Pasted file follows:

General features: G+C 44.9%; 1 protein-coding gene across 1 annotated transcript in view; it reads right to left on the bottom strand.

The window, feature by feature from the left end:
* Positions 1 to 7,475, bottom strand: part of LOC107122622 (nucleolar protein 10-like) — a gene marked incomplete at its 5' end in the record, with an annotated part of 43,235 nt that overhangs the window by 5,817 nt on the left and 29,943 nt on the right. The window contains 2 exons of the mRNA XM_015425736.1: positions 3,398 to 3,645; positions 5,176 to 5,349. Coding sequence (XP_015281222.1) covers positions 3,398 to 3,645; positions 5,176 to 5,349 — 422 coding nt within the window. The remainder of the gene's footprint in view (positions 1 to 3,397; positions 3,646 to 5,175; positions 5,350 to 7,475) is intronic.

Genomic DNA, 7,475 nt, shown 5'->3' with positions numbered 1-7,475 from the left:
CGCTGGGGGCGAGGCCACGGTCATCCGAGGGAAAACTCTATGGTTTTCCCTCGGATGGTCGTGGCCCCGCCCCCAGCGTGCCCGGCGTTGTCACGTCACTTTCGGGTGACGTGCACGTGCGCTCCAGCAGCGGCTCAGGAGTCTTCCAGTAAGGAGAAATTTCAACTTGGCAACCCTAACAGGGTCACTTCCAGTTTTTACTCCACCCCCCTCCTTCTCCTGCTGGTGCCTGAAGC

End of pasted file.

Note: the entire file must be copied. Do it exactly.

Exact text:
General features: G+C 44.9%; 1 protein-coding gene across 1 annotated transcript in view; it reads right to left on the bottom strand.

The window, feature by feature from the left end:
* Positions 1 to 7,475, bottom strand: part of LOC107122622 (nucleolar protein 10-like) — a gene marked incomplete at its 5' end in the record, with an annotated part of 43,235 nt that overhangs the window by 5,817 nt on the left and 29,943 nt on the right. The window contains 2 exons of the mRNA XM_015425736.1: positions 3,398 to 3,645; positions 5,176 to 5,349. Coding sequence (XP_015281222.1) covers positions 3,398 to 3,645; positions 5,176 to 5,349 — 422 coding nt within the window. The remainder of the gene's footprint in view (positions 1 to 3,397; positions 3,646 to 5,175; positions 5,350 to 7,475) is intronic.

Genomic DNA, 7,475 nt, shown 5'->3' with positions numbered 1-7,475 from the left:
CGCTGGGGGCGAGGCCACGGTCATCCGAGGGAAAACTCTATGGTTTTCCCTCGGATGGTCGTGGCCCCGCCCCCAGCGTGCCCGGCGTTGTCACGTCACTTTCGGGTGACGTGCACGTGCGCTCCAGCAGCGGCTCAGGAGTCTTCCAGTAAGGAGAAATTTCAACTTGGCAACCCTAACAGGGTCACTTCCAGTTTTTACTCCACCCCCCTCCTTCTCCTGCTGGTGCCTGAAGC